On the trial the evidence as to the condition of the potatoes, and the causes thereof, was sharply conflicting. The plaintiffs’ evidence tended *378to show that tbe potatoes were in good condition when they left the field for an 11 mile haul to defendants’ warehouse. The digging and hauling consumed about four days, and the potatoes were delivered to defendants in lots as harvested. The evidence of defendants tended to show that some of the potatoes were discovered to be in a decaying condition just after the last load was delivered and notice to that effect given the plaintiffs. There was evidence on the part of plaintiffs tending to show that the potatoes were stacked in bags, without ventilation, at defendants’ warehouse in a manner that tended to promote rapid deterioration and that this was done at the instance of purchasers. The evidence was indeterminate as to the relative quantity good and bad potatoes. Defendants paid the plaintiffs for 370% bags.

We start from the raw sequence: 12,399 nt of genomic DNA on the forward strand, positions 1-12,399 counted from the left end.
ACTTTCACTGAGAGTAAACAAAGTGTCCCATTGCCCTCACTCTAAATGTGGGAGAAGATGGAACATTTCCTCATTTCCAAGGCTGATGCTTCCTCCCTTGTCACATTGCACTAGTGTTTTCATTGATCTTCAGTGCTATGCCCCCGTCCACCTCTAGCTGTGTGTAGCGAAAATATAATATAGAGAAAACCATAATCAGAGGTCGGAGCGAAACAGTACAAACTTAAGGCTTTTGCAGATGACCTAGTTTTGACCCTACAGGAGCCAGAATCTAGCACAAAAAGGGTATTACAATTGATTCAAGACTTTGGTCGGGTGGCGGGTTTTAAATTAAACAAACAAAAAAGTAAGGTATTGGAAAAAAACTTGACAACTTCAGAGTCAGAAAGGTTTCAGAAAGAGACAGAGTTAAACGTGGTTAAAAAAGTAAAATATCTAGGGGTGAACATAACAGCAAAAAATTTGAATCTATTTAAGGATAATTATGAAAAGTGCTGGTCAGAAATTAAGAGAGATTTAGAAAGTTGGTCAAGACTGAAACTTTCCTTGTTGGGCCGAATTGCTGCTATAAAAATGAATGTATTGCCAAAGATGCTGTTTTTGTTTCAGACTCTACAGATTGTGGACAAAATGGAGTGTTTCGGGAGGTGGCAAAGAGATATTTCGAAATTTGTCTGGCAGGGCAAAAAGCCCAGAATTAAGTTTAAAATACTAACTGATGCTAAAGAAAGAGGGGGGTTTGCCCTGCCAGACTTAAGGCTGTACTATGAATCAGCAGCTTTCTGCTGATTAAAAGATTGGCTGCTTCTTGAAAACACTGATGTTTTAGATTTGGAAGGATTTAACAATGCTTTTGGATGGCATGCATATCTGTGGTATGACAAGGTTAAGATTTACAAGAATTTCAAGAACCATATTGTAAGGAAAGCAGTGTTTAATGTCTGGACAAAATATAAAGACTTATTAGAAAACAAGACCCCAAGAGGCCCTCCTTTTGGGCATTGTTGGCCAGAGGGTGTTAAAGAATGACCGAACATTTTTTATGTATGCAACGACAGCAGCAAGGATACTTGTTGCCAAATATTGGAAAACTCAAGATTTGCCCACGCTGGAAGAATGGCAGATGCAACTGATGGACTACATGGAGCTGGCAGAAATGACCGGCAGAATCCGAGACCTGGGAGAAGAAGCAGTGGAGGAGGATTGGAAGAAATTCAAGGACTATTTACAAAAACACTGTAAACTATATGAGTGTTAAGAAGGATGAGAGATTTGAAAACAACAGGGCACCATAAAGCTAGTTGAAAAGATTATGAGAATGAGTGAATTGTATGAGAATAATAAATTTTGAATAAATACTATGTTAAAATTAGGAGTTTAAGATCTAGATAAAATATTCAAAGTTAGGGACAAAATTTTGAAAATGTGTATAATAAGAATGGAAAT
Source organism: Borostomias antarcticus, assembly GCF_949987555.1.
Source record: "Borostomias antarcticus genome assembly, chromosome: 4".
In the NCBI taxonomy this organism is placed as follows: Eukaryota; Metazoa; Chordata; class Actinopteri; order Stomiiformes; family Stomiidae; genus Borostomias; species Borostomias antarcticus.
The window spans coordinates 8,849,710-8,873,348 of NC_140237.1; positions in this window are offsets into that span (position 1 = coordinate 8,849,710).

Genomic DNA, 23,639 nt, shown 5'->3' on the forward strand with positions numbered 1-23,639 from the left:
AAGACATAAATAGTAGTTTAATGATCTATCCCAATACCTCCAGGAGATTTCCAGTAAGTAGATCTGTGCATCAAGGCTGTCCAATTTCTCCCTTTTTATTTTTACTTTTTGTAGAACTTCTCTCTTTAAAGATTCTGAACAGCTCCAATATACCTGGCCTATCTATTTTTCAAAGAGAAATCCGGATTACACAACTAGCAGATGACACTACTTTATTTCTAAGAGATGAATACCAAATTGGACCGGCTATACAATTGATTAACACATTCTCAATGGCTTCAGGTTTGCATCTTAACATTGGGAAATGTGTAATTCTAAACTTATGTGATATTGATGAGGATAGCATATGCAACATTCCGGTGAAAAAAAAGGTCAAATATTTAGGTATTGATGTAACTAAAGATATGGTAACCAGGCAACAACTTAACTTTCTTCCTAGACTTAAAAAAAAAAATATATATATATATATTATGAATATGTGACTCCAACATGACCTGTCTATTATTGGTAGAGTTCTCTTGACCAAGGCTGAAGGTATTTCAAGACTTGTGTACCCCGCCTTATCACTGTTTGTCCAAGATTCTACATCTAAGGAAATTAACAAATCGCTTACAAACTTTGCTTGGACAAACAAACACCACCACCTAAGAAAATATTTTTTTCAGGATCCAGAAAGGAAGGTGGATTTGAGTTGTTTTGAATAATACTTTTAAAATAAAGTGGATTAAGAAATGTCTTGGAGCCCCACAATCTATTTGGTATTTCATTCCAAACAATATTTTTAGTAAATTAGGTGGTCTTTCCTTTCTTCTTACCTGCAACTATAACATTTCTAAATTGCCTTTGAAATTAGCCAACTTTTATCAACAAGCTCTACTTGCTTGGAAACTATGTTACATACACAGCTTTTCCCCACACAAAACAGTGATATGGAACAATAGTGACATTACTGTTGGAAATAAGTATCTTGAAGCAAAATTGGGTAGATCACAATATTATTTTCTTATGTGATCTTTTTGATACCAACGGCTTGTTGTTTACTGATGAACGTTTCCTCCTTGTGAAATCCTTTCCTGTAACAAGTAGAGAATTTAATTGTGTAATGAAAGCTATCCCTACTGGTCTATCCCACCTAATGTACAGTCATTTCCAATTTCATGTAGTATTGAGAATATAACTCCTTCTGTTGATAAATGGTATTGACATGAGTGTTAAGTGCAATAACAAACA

Plaintiffs denied the making of an express warranty of merchantability, and on this point the evidence was conflicting. The plaintiffs’ evidence tended to show that defendants were afforded an opportunity to inspect the potatoes as they were dug and availed themselves of the opportunity, as far as they thought necessary, — and that care had been exercised to prevent the potatoes from exposure to the sun during the harvesting.

In this condition of the pleading and the evidence, issues were submitted to the jury and answered as follows:

“1. Did plaintiffs contract to sell and deliver to defendant 1107% bags of field-run Irish potatoes at the price of $2.60 per bag delivered, as alleged in the complaint? Answer: Yes.